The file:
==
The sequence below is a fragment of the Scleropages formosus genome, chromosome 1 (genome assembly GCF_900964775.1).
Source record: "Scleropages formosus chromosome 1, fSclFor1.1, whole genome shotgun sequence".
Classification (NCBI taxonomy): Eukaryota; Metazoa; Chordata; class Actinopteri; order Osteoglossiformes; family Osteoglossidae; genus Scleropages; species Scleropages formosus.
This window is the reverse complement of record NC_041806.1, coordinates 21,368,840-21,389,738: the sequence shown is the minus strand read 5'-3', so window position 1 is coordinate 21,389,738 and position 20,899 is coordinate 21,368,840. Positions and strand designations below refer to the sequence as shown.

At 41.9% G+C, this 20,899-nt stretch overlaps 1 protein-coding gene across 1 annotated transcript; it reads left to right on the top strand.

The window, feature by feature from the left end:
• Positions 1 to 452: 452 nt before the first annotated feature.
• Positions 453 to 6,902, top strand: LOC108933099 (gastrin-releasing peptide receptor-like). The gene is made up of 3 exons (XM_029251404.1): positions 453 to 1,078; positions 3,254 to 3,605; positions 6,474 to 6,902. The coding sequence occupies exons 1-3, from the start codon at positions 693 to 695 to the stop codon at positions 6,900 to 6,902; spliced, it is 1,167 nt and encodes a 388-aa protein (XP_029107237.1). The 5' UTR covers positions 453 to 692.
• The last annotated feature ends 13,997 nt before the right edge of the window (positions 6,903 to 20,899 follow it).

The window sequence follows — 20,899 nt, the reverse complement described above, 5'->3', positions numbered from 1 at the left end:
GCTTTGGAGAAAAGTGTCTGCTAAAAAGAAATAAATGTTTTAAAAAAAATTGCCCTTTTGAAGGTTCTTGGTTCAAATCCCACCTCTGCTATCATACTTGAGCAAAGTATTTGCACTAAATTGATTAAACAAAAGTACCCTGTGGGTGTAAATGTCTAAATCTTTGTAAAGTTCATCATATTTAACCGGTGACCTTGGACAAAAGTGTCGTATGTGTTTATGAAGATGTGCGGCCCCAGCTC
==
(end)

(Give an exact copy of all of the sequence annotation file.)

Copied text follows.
The sequence below is a fragment of the Scleropages formosus genome, chromosome 1 (genome assembly GCF_900964775.1).
Source record: "Scleropages formosus chromosome 1, fSclFor1.1, whole genome shotgun sequence".
Classification (NCBI taxonomy): Eukaryota; Metazoa; Chordata; class Actinopteri; order Osteoglossiformes; family Osteoglossidae; genus Scleropages; species Scleropages formosus.
This window is the reverse complement of record NC_041806.1, coordinates 21,368,840-21,389,738: the sequence shown is the minus strand read 5'-3', so window position 1 is coordinate 21,389,738 and position 20,899 is coordinate 21,368,840. Positions and strand designations below refer to the sequence as shown.

At 41.9% G+C, this 20,899-nt stretch overlaps 1 protein-coding gene across 1 annotated transcript; it reads left to right on the top strand.

The window, feature by feature from the left end:
• Positions 1 to 452: 452 nt before the first annotated feature.
• Positions 453 to 6,902, top strand: LOC108933099 (gastrin-releasing peptide receptor-like). The gene is made up of 3 exons (XM_029251404.1): positions 453 to 1,078; positions 3,254 to 3,605; positions 6,474 to 6,902. The coding sequence occupies exons 1-3, from the start codon at positions 693 to 695 to the stop codon at positions 6,900 to 6,902; spliced, it is 1,167 nt and encodes a 388-aa protein (XP_029107237.1). The 5' UTR covers positions 453 to 692.
• The last annotated feature ends 13,997 nt before the right edge of the window (positions 6,903 to 20,899 follow it).

The window sequence follows — 20,899 nt, the reverse complement described above, 5'->3', positions numbered from 1 at the left end:
GCTTTGGAGAAAAGTGTCTGCTAAAAAGAAATAAATGTTTTAAAAAAAATTGCCCTTTTGAAGGTTCTTGGTTCAAATCCCACCTCTGCTATCATACTTGAGCAAAGTATTTGCACTAAATTGATTAAACAAAAGTACCCTGTGGGTGTAAATGTCTAAATCTTTGTAAAGTTCATCATATTTAACCGGTGACCTTGGACAAAAGTGTCGTATGTGTTTATGAAGATGTGCGGCCCCAGCTC